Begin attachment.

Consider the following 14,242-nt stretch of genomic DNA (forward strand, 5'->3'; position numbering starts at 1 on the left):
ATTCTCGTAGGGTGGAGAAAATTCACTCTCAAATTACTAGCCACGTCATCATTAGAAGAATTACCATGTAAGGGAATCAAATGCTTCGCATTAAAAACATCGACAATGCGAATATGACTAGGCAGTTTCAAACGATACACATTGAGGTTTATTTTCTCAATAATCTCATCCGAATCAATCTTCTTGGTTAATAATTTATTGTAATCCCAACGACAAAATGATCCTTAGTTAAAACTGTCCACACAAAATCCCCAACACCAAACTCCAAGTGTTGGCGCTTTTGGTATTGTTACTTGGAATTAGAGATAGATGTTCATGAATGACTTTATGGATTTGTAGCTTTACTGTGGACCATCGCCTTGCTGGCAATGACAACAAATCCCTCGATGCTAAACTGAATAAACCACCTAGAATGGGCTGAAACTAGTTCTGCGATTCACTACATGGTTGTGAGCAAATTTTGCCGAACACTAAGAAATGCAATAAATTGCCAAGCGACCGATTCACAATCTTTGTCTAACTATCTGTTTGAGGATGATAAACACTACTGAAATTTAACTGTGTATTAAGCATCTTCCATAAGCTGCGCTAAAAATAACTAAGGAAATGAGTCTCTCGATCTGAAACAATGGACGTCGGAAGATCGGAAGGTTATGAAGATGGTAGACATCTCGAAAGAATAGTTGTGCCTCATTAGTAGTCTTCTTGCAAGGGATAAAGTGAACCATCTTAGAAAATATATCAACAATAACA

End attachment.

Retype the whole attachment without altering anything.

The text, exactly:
Consider the following 14,242-nt stretch of genomic DNA (forward strand, 5'->3'; position numbering starts at 1 on the left):
ATTCTCGTAGGGTGGAGAAAATTCACTCTCAAATTACTAGCCACGTCATCATTAGAAGAATTACCATGTAAGGGAATCAAATGCTTCGCATTAAAAACATCGACAATGCGAATATGACTAGGCAGTTTCAAACGATACACATTGAGGTTTATTTTCTCAATAATCTCATCCGAATCAATCTTCTTGGTTAATAATTTATTGTAATCCCAACGACAAAATGATCCTTAGTTAAAACTGTCCACACAAAATCCCCAACACCAAACTCCAAGTGTTGGCGCTTTTGGTATTGTTACTTGGAATTAGAGATAGATGTTCATGAATGACTTTATGGATTTGTAGCTTTACTGTGGACCATCGCCTTGCTGGCAATGACAACAAATCCCTCGATGCTAAACTGAATAAACCACCTAGAATGGGCTGAAACTAGTTCTGCGATTCACTACATGGTTGTGAGCAAATTTTGCCGAACACTAAGAAATGCAATAAATTGCCAAGCGACCGATTCACAATCTTTGTCTAACTATCTGTTTGAGGATGATAAACACTACTGAAATTTAACTGTGTATTAAGCATCTTCCATAAGCTGCGCTAAAAATAACTAAGGAAATGAGTCTCTCGATCTGAAACAATGGACGTCGGAAGATCGGAAGGTTATGAAGATGGTAGACATCTCGAAAGAATAGTTGTGCCTCATTAGTAGTCTTCTTGCAAGGGATAAAGTGAACCATCTTAGAAAATATATCAACAATAACA